#whitefeather diaries

German troops rebel against war

Thursday 17 March 2016

Discontent spread among troops on all sides of the conflict as the war increased. At times, this was limited to criticism of army extravagance or mismanagement, as implied in Laurence's letter in today's entry. Sometimes it spilled over into criticism of the war itself.

Protests became more common in Germany, exacerbated by heavy food shortages resulting from the British naval blockade. In 1917, a dispute over rations on German ships docked in Wilhelmshaven escalated, leading around 600 sailors to walk off their ships and call for an end to the war. The authorities arrested 75 alleged ringleaders. Two of them, Albin Köbis and Max Reichpietsch, were shot by firing squad on 12 September. Albin, who was 25, wrote to his parents hours before his execution. Here is a translation of his letter.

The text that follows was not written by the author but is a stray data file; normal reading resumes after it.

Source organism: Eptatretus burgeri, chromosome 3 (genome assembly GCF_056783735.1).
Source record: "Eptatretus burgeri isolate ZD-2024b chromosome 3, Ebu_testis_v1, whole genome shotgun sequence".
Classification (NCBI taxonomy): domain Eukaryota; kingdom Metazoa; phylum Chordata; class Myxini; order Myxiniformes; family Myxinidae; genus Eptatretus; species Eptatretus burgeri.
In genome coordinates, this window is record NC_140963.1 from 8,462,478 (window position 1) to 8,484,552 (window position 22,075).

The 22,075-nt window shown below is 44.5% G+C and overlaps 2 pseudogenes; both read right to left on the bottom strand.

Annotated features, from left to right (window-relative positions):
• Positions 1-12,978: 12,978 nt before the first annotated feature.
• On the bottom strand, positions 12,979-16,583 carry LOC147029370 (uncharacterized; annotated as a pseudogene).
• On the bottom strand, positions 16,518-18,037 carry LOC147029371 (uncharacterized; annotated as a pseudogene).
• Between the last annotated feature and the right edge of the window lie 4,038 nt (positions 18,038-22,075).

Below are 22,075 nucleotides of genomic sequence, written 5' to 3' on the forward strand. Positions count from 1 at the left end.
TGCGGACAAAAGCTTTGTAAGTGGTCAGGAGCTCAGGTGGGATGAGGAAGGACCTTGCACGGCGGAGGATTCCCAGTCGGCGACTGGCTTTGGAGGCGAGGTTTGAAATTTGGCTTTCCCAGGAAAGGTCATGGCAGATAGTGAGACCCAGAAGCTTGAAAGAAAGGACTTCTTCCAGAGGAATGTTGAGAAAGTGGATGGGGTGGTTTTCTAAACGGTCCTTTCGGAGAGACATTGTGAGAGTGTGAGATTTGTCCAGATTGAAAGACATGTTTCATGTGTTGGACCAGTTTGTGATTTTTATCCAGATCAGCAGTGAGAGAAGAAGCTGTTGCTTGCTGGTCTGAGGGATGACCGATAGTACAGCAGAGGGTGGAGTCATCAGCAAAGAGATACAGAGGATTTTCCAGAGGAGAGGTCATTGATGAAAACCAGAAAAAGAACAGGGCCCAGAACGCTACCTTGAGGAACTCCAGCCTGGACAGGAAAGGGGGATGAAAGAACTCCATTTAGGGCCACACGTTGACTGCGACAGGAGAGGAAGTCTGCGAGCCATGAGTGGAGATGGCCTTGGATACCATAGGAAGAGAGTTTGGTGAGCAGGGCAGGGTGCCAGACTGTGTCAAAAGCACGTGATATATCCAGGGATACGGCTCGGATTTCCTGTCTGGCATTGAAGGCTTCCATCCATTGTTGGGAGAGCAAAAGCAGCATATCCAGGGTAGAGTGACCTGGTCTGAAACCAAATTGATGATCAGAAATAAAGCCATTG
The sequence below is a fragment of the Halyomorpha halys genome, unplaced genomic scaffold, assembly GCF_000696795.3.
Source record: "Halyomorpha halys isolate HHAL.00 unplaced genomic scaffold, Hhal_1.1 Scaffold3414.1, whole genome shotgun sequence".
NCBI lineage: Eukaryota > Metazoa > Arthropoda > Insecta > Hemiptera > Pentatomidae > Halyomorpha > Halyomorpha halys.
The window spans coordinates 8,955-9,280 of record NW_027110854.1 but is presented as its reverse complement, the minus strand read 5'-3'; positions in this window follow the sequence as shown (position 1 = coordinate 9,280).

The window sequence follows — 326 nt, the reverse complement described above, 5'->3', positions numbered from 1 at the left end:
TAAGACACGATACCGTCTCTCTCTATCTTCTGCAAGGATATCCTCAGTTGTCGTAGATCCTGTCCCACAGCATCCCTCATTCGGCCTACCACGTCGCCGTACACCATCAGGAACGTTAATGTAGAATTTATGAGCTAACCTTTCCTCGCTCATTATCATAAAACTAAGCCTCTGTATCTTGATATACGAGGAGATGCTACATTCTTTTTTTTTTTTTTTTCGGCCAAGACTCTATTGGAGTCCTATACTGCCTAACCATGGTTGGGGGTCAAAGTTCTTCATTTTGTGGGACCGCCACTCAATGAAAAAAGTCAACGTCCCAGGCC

My Dear Parents,

I have been sentenced to death today, September 11 1917. Only myself and another comrade; the others have been left off with 15 years' imprisonment. You will have heard why this has happened to me. I am a sacrifice of the longing for peace; others are going to follow.

I cannot stop it now, it is six o'clock in the morning, I am being taken to Cologne at 6.30, and on Wednesday September 12 at nine o'clock in the morning I am going to be sacrificed to military justice.

I would have liked to press your hands once more to say goodbye, but I will do it silently. Console Paula and my little Fritz. I don't like dying so young, but I will die with a curse on the German militarist state.

These are my last words. I hope that some day you and mother will be able to read them.

Always Your Son,

Albin Köbis

Source: Quoted by Tony Paterson, “The first world war in 100 moments: My dear parents, I have been sentenced to death...”, Independent, 17 June 2014.

Related Materials

Hospital ward
Thursday 17 March 2016

Laurence was promoted to Officer-in-Charge of Transport. He was so absorbed with his work that he forgot his own birthday. The FAU was attached to the French army rather than the British. In a letter to his parents, Laurence expressed his frustration with the British army's wastefulness.